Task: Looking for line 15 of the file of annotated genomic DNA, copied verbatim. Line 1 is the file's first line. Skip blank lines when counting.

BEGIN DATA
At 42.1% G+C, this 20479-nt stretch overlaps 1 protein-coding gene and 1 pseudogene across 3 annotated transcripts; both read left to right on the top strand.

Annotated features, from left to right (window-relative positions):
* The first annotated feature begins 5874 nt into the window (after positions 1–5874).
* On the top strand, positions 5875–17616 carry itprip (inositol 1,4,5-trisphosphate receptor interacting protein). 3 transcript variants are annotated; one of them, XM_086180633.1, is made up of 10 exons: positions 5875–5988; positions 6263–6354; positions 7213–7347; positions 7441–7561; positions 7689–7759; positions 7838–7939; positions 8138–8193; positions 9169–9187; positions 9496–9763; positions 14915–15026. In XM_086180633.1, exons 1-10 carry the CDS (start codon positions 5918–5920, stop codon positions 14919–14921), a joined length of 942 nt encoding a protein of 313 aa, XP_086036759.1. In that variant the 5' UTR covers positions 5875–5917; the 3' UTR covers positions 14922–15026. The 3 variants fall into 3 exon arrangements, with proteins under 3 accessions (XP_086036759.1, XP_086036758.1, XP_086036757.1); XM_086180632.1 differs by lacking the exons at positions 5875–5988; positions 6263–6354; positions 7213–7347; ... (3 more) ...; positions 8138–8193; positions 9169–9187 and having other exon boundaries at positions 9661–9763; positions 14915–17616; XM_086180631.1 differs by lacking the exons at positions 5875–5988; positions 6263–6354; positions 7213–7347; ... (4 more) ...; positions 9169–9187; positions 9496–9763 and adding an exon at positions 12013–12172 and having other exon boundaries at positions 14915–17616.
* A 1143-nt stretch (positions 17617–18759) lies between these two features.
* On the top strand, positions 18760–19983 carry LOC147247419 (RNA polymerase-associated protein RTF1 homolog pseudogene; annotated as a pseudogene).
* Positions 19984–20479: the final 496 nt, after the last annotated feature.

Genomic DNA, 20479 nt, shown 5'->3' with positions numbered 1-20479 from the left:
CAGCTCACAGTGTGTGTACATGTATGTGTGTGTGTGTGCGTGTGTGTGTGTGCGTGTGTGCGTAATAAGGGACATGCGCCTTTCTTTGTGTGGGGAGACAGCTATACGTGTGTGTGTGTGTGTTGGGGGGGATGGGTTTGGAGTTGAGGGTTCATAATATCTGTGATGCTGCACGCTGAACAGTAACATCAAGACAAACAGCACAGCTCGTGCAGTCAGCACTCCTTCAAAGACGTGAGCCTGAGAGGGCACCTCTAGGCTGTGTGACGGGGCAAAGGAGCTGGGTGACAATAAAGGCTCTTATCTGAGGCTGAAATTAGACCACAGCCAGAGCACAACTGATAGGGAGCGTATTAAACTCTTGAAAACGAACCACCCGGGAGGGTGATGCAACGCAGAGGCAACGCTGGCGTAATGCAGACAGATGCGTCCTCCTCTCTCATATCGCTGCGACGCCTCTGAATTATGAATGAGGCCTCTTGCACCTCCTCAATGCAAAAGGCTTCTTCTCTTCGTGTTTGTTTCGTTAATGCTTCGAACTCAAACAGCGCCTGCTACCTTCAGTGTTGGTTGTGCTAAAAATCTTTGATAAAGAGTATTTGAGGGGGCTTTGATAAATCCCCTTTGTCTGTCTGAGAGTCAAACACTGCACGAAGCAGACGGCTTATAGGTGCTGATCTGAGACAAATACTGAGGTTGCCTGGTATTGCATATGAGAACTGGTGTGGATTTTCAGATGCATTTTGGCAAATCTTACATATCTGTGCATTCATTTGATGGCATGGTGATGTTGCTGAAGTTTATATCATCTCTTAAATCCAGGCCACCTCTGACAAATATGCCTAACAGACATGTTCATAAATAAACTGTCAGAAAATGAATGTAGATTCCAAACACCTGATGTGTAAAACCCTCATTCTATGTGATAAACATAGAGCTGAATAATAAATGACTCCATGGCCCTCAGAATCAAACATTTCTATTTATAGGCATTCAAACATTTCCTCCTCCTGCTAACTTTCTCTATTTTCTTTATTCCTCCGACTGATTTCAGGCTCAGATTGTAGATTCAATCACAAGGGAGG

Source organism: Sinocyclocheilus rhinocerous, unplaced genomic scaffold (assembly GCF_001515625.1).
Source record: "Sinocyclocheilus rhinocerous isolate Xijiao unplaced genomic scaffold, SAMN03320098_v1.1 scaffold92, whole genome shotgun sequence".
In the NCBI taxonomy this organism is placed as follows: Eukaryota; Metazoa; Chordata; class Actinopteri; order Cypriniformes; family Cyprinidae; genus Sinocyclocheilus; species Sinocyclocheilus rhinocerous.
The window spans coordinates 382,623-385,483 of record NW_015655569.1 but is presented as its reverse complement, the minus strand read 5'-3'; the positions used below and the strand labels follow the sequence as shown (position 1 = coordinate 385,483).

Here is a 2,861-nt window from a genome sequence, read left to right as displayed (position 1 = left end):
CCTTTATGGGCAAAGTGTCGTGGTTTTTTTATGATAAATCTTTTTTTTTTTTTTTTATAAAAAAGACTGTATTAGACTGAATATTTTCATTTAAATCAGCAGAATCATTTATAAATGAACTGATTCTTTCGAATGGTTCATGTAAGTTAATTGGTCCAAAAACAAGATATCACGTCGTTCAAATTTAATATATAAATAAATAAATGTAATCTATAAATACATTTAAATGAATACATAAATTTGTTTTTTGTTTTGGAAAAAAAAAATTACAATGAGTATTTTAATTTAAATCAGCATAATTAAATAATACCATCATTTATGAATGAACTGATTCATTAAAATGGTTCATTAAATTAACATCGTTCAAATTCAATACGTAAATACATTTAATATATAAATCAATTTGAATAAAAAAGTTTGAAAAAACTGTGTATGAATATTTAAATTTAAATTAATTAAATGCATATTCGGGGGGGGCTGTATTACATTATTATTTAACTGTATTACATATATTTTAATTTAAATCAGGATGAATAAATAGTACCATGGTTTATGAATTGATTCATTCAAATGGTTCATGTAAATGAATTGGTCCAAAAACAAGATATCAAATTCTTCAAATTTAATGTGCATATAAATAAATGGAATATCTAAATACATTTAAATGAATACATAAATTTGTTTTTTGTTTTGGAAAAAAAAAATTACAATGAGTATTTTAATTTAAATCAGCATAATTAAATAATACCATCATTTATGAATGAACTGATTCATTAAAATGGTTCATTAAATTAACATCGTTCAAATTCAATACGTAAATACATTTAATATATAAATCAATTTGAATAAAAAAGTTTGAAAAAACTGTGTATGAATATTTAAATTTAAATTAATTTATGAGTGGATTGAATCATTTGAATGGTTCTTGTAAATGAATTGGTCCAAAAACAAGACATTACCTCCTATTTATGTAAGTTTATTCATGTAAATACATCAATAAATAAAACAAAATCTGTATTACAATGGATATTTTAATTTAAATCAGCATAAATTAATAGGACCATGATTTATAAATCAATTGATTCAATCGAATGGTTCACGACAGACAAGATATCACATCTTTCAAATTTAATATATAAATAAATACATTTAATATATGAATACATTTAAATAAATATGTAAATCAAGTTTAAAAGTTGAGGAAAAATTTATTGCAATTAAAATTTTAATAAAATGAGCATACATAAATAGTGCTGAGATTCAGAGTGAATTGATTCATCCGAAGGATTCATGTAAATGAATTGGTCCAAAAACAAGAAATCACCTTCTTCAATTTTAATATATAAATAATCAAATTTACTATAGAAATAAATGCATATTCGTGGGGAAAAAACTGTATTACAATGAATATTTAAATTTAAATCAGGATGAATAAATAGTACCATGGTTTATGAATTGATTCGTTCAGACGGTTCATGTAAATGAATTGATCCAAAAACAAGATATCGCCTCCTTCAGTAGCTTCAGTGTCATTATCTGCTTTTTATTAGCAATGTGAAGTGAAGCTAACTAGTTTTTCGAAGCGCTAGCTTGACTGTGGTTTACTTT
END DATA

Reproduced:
CCTTTATGGGCAAAGTGTCGTGGTTTTTTTATGATAAATCTTTTTTTTTTTTTTTTATAAAAAAGACTGTATTAGACTGAATATTTTCATTTAAATCAGCAGAATCATTTATAAATGAACTGATTCTTTCGAATGGTTCATGTAAGTTAATTGGTCCAAAAACAAGATATCACGTCGTTCAAATTTAATATATAAATAAATAAATGTAATCTATAAATACATTTAAATGAATACATAAATTTGTTTTTTGTTTTGGAAAAAAAAAATTACAATGAGTATTTTAATTTAAATCAGCATAATTAAATAATACCATCATTTATGAATGAACTGATTCATTAAAATGGTTCATTAAATTAACATCGTTCAAATTCAATACGTAAATACATTTAATATATAAATCAATTTGAATAAAAAAGTTTGAAAAAACTGTGTATGAATATTTAAATTTAAATTAATTAAATGCATATTCGGGGGGGGCTGTATTACATTATTATTTAACTGTATTACATATATTTTAATTTAAATCAGGATGAATAAATAGTACCATGGTTTATGAATTGATTCATTCAAATGGTTCATGTAAATGAATTGGTCCAAAAACAAGATATCAAATTCTTCAAATTTAATGTGCATATAAATAAATGGAATATCTAAATACATTTAAATGAATACATAAATTTGTTTTTTGTTTTGGAAAAAAAAAATTACAATGAGTATTTTAATTTAAATCAGCATAATTAAATAATACCATCATTTATGAATGAACTGATTCATTAAAATGGTTCATTAAATTAACATCGTTCAAATTCAATACGTAAATACATTTAATATATAAATCAATTTGAATAAAAAAGTTTGAAAAAACTGTGTATGAATATTTAAATTTAAATTAATTTATGAGTGGATTGAATCATTTGAATGGTTCTTGTAAATGAATTGGTCCAAAAACAAGACATTACCTCCTATTTATGTAAGTTTATTCATGTAAATACATCAATAAATAAAACAAAATCTGTATTACAATGGATATTTTAATTTAAATCAGCATAAATTAATAGGACCATGATTTATAAATCAATTGATTCAATCGAATGGTTCACGACAGACAAGATATCACATCTTTCAAATTTAATATATAAATAAATACATTTAATATATGAATACATTTAAATAAATATGTAAATCAAGTTTAAAAGTTGAGGAAAAATTTATTGCAATTAAAATTTTAATAAAATGAGCATACATAAATAGTGCTGAGATTCAGAGTGAATTGATTCATCCGAAGGATTCATGTAAATGAATTGGTCCAAAAACAAGAAATCACCTTCTTCAATTTTAATATATAAATAATCAAATTTACTATAGAAATAAATGCATATTCGTGGGGAAAAAACTGTATTACAATGAATATTTAAATTTAAATCAGGATGAATAAATAGTACCATGGTTTATGAATTGATTCGTTCAGACGGTTCATGTAAATGAATTGATCCAAAAACAAGATATCGCCTCCTTCAGTAGCTTCAGTGTCATTATCTGCTTTTTATTAGCAATGTGAAGTGAAGCTAACTAGTTTTTCGAAGCGCTAGCTTGACTGTGGTTTACTTT